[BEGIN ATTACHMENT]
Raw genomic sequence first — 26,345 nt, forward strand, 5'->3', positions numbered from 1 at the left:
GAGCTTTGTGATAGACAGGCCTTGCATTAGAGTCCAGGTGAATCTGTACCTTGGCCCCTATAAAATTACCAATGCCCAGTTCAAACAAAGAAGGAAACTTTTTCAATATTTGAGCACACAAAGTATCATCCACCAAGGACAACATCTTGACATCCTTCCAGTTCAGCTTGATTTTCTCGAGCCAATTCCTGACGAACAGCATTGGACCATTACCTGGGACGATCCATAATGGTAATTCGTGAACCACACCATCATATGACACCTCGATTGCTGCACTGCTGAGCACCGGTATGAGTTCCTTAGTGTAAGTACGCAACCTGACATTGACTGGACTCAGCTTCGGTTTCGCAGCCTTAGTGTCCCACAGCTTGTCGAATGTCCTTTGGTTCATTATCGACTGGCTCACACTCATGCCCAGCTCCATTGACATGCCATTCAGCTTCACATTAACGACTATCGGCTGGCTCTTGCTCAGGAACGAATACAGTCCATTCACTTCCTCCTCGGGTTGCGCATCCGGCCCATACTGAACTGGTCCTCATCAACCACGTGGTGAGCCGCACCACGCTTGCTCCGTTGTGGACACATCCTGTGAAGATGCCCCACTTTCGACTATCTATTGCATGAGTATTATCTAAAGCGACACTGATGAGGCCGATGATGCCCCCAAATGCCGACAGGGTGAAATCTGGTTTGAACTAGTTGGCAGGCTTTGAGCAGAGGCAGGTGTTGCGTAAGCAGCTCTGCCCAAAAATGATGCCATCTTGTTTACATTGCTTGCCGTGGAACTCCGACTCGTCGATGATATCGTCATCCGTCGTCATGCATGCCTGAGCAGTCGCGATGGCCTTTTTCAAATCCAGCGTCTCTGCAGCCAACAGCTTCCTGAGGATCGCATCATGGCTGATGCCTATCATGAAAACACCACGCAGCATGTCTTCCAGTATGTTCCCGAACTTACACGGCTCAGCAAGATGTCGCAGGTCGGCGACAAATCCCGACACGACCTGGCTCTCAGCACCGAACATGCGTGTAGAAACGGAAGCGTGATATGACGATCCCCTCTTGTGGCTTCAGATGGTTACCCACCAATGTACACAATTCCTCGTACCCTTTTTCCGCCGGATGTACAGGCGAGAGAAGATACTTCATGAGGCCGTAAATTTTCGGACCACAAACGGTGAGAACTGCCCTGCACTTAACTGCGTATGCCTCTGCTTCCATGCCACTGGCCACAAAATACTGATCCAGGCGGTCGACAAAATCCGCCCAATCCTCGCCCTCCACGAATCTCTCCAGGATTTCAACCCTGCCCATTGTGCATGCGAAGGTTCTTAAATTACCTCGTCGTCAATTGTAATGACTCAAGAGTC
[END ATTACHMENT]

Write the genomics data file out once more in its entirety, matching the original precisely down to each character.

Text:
Raw genomic sequence first — 26,345 nt, forward strand, 5'->3', positions numbered from 1 at the left:
GAGCTTTGTGATAGACAGGCCTTGCATTAGAGTCCAGGTGAATCTGTACCTTGGCCCCTATAAAATTACCAATGCCCAGTTCAAACAAAGAAGGAAACTTTTTCAATATTTGAGCACACAAAGTATCATCCACCAAGGACAACATCTTGACATCCTTCCAGTTCAGCTTGATTTTCTCGAGCCAATTCCTGACGAACAGCATTGGACCATTACCTGGGACGATCCATAATGGTAATTCGTGAACCACACCATCATATGACACCTCGATTGCTGCACTGCTGAGCACCGGTATGAGTTCCTTAGTGTAAGTACGCAACCTGACATTGACTGGACTCAGCTTCGGTTTCGCAGCCTTAGTGTCCCACAGCTTGTCGAATGTCCTTTGGTTCATTATCGACTGGCTCACACTCATGCCCAGCTCCATTGACATGCCATTCAGCTTCACATTAACGACTATCGGCTGGCTCTTGCTCAGGAACGAATACAGTCCATTCACTTCCTCCTCGGGTTGCGCATCCGGCCCATACTGAACTGGTCCTCATCAACCACGTGGTGAGCCGCACCACGCTTGCTCCGTTGTGGACACATCCTGTGAAGATGCCCCACTTTCGACTATCTATTGCATGAGTATTATCTAAAGCGACACTGATGAGGCCGATGATGCCCCCAAATGCCGACAGGGTGAAATCTGGTTTGAACTAGTTGGCAGGCTTTGAGCAGAGGCAGGTGTTGCGTAAGCAGCTCTGCCCAAAAATGATGCCATCTTGTTTACATTGCTTGCCGTGGAACTCCGACTCGTCGATGATATCGTCATCCGTCGTCATGCATGCCTGAGCAGTCGCGATGGCCTTTTTCAAATCCAGCGTCTCTGCAGCCAACAGCTTCCTGAGGATCGCATCATGGCTGATGCCTATCATGAAAACACCACGCAGCATGTCTTCCAGTATGTTCCCGAACTTACACGGCTCAGCAAGATGTCGCAGGTCGGCGACAAATCCCGACACGACCTGGCTCTCAGCACCGAACATGCGTGTAGAAACGGAAGCGTGATATGACGATCCCCTCTTGTGGCTTCAGATGGTTACCCACCAATGTACACAATTCCTCGTACCCTTTTTCCGCCGGATGTACAGGCGAGAGAAGATACTTCATGAGGCCGTAAATTTTCGGACCACAAACGGTGAGAACTGCCCTGCACTTAACTGCGTATGCCTCTGCTTCCATGCCACTGGCCACAAAATACTGATCCAGGCGGTCGACAAAATCCGCCCAATCCTCGCCCTCCACGAATCTCTCCAGGATTTCAACCCTGCCCATTGTGCATGCGAAGGTTCTTAAATTACCTCGTCGTCAATTGTAATGACTCAAGAGTC